Scientists have discovered a number of key factors that influence the number of bounces a skipping stone will experience when it hits the water. The research included theoretical modeling and an experimental setup that used a model stone to collect data in real time and allowed a motor to apply a controlled spin to the disk prior to launch. The researchers discovered that vertical acceleration and spin direction have an effect on the outcome.
Skipping stones on a body of water is an age-old game, but understanding the physics involved is critical for more serious matters, such as water landings upon reentry of spaceflight vehicles or aircrafts.
Scientists reveal several key factors that influence the number of bounces a skipping stone or landing aircraft will undergo when hitting the water.
Scientists from several Chinese universities reveal several key factors that influence the number of bounces a skipping stone or landing aircraft will experience when hitting the water in Physics of Fluids, published by AIP Publishing.
The study included theoretical modeling as well as a simple experimental setup that used a model stone to collect data in real-time. The researchers substituted an aluminum disk for the stone and devised a launching mechanism that used a puff of air from a compressor to control the speed at which the disk traveled toward the water.
Previous research had established that spinning the stone is essential in causing it to skip or bounce, so the experimental setup included a motor that applied a controlled spin to the disk prior to launch. Furthermore, the disk was encased in a nylon cap that housed an inertial navigation module that measured data in flight and transmitted it to a computer via Bluetooth.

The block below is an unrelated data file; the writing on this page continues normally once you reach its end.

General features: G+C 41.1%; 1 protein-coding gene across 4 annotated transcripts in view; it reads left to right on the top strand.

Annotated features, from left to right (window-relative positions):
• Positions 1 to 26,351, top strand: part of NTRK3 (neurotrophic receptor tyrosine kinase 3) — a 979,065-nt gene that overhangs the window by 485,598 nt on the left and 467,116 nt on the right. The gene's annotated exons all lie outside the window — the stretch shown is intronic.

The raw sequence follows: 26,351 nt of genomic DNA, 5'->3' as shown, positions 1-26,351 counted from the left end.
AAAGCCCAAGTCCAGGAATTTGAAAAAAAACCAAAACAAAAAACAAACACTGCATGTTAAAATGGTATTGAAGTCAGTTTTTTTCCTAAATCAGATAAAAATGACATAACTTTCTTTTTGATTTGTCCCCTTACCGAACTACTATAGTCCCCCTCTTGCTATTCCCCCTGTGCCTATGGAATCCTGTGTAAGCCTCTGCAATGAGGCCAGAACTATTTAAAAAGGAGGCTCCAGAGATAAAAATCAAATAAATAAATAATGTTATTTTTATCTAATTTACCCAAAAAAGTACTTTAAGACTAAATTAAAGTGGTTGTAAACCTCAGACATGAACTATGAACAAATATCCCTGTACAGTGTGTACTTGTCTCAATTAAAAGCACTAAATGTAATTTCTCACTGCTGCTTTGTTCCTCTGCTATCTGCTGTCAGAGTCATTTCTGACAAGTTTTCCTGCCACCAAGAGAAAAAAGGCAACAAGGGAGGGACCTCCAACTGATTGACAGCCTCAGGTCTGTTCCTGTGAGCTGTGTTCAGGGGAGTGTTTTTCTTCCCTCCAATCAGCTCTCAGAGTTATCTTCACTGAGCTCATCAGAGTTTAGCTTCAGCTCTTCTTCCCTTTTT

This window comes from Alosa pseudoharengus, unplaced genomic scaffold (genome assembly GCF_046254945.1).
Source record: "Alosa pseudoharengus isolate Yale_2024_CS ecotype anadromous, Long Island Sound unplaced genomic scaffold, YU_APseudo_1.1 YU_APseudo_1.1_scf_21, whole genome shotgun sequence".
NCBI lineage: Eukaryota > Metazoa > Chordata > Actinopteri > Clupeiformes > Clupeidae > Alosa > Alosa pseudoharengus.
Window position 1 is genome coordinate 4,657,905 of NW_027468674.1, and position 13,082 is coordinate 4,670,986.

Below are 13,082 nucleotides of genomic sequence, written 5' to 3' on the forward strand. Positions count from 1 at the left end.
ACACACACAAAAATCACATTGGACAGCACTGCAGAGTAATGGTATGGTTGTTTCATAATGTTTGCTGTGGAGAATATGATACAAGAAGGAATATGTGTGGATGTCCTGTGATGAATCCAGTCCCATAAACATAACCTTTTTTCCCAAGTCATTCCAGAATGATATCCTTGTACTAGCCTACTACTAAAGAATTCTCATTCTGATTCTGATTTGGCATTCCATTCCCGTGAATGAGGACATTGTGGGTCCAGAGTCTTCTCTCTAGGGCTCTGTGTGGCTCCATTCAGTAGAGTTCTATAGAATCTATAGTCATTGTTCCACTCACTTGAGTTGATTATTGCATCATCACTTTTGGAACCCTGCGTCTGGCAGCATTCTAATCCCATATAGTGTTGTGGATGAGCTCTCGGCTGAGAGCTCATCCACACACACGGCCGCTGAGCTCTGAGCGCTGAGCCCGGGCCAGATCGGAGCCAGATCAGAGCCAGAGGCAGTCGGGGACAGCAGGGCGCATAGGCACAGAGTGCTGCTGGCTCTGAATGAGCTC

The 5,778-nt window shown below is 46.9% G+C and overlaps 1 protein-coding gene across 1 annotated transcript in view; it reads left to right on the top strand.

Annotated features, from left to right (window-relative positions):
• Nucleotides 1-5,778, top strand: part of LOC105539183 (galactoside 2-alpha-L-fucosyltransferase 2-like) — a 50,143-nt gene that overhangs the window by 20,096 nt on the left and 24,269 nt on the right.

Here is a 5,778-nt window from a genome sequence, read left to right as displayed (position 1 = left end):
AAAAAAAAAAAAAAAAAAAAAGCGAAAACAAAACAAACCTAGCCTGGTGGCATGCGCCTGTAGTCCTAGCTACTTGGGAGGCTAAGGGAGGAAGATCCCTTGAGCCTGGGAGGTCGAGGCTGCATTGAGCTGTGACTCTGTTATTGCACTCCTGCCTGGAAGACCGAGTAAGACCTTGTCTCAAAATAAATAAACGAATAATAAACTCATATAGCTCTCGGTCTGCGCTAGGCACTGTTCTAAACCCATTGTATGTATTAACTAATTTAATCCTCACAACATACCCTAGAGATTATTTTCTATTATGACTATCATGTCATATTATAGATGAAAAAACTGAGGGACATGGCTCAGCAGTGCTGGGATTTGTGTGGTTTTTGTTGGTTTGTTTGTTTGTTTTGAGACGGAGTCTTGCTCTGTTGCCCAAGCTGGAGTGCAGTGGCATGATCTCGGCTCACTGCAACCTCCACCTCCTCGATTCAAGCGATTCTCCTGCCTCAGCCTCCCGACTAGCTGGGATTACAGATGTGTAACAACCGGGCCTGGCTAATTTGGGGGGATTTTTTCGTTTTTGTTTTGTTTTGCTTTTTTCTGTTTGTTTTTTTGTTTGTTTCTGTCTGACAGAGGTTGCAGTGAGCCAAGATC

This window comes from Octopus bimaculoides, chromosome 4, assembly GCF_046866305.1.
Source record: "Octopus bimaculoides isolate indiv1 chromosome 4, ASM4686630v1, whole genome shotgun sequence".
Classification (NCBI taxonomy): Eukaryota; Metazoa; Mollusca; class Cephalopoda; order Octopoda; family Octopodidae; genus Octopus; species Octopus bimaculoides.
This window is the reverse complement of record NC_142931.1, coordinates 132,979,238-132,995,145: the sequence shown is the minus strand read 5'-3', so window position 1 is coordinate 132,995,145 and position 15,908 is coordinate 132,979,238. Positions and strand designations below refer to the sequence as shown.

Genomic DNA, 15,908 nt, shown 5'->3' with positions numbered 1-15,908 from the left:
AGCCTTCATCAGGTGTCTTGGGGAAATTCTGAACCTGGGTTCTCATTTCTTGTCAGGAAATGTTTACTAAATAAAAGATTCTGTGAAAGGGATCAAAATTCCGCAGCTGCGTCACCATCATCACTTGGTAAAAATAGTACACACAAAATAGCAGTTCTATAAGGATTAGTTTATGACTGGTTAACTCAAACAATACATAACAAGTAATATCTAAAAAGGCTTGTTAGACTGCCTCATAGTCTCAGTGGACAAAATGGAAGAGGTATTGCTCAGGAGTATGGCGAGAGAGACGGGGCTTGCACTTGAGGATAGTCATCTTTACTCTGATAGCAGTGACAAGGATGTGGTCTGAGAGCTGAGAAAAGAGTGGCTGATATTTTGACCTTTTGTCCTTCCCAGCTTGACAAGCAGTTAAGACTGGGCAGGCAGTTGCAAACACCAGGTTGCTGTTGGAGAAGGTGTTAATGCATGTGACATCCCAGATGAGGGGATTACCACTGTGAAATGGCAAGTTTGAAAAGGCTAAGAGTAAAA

After the disk collided with the water surface, the researchers observed two types of motions: bouncing and surfing. In the latter, the disk skims across the surface of the water, never bouncing. The vertical acceleration is an important factor in determining whether the disk can bounce. The disk bounces when this acceleration exceeds four times the acceleration due to gravity, g. Surfing was observed when it was slightly smaller, 3.8 g.
“We consider the surfing phenomenon to be a critical form of bouncing, with 3.8 g serving as the critical bounce boundary,” author Kun Zhao explained. 3.05 g was discovered to be the minimum value at which the stone has the potential to skip.
The scientists also discovered that the direction in which the disk or stone is spun influences its trajectory as well as its attitude or pitch, which is the angle between the water surface and the direction of flight. “Our findings show that the main effect of spinning is to stabilize the attitude during the collision via the gyro effect,” Zhao explained.
Spinning also shifted the disk’s trajectory in flight. A clockwise rotation shifted the trajectory to the right, while a counterclockwise rotation shifted it to the left. “Our findings open up new avenues for future research in aerospace and marine engineering,” Zhao said.